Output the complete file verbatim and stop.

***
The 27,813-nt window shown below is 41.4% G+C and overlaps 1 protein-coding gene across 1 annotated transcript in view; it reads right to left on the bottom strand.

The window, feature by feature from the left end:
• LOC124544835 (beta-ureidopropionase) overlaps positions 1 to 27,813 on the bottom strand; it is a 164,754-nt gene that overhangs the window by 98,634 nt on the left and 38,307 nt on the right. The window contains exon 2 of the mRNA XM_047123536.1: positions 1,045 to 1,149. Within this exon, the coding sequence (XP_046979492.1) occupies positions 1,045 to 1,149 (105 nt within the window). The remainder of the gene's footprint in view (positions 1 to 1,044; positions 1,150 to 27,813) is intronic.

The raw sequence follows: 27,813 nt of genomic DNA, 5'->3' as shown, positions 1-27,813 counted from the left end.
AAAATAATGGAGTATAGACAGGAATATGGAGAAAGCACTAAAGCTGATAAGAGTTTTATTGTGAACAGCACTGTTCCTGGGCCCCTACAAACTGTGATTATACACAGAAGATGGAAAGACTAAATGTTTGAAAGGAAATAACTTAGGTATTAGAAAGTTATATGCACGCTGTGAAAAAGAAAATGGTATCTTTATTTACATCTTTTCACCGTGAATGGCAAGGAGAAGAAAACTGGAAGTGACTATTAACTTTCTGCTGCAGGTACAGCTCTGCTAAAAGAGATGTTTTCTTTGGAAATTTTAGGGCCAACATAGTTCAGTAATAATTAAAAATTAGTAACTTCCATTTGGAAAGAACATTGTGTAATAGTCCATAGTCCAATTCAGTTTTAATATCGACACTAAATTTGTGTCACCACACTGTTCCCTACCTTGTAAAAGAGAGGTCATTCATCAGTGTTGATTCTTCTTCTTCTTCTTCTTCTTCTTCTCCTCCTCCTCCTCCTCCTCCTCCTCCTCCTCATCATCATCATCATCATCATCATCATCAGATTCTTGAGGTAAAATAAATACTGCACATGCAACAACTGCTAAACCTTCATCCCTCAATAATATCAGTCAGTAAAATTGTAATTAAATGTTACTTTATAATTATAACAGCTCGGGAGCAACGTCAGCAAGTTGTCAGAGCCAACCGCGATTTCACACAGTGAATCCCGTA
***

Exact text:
The 27,813-nt window shown below is 41.4% G+C and overlaps 1 protein-coding gene across 1 annotated transcript in view; it reads right to left on the bottom strand.

The window, feature by feature from the left end:
• LOC124544835 (beta-ureidopropionase) overlaps positions 1 to 27,813 on the bottom strand; it is a 164,754-nt gene that overhangs the window by 98,634 nt on the left and 38,307 nt on the right. The window contains exon 2 of the mRNA XM_047123536.1: positions 1,045 to 1,149. Within this exon, the coding sequence (XP_046979492.1) occupies positions 1,045 to 1,149 (105 nt within the window). The remainder of the gene's footprint in view (positions 1 to 1,044; positions 1,150 to 27,813) is intronic.

The raw sequence follows: 27,813 nt of genomic DNA, 5'->3' as shown, positions 1-27,813 counted from the left end.
AAAATAATGGAGTATAGACAGGAATATGGAGAAAGCACTAAAGCTGATAAGAGTTTTATTGTGAACAGCACTGTTCCTGGGCCCCTACAAACTGTGATTATACACAGAAGATGGAAAGACTAAATGTTTGAAAGGAAATAACTTAGGTATTAGAAAGTTATATGCACGCTGTGAAAAAGAAAATGGTATCTTTATTTACATCTTTTCACCGTGAATGGCAAGGAGAAGAAAACTGGAAGTGACTATTAACTTTCTGCTGCAGGTACAGCTCTGCTAAAAGAGATGTTTTCTTTGGAAATTTTAGGGCCAACATAGTTCAGTAATAATTAAAAATTAGTAACTTCCATTTGGAAAGAACATTGTGTAATAGTCCATAGTCCAATTCAGTTTTAATATCGACACTAAATTTGTGTCACCACACTGTTCCCTACCTTGTAAAAGAGAGGTCATTCATCAGTGTTGATTCTTCTTCTTCTTCTTCTTCTTCTTCTCCTCCTCCTCCTCCTCCTCCTCCTCCTCCTCATCATCATCATCATCATCATCATCATCAGATTCTTGAGGTAAAATAAATACTGCACATGCAACAACTGCTAAACCTTCATCCCTCAATAATATCAGTCAGTAAAATTGTAATTAAATGTTACTTTATAATTATAACAGCTCGGGAGCAACGTCAGCAAGTTGTCAGAGCCAACCGCGATTTCACACAGTGAATCCCGTA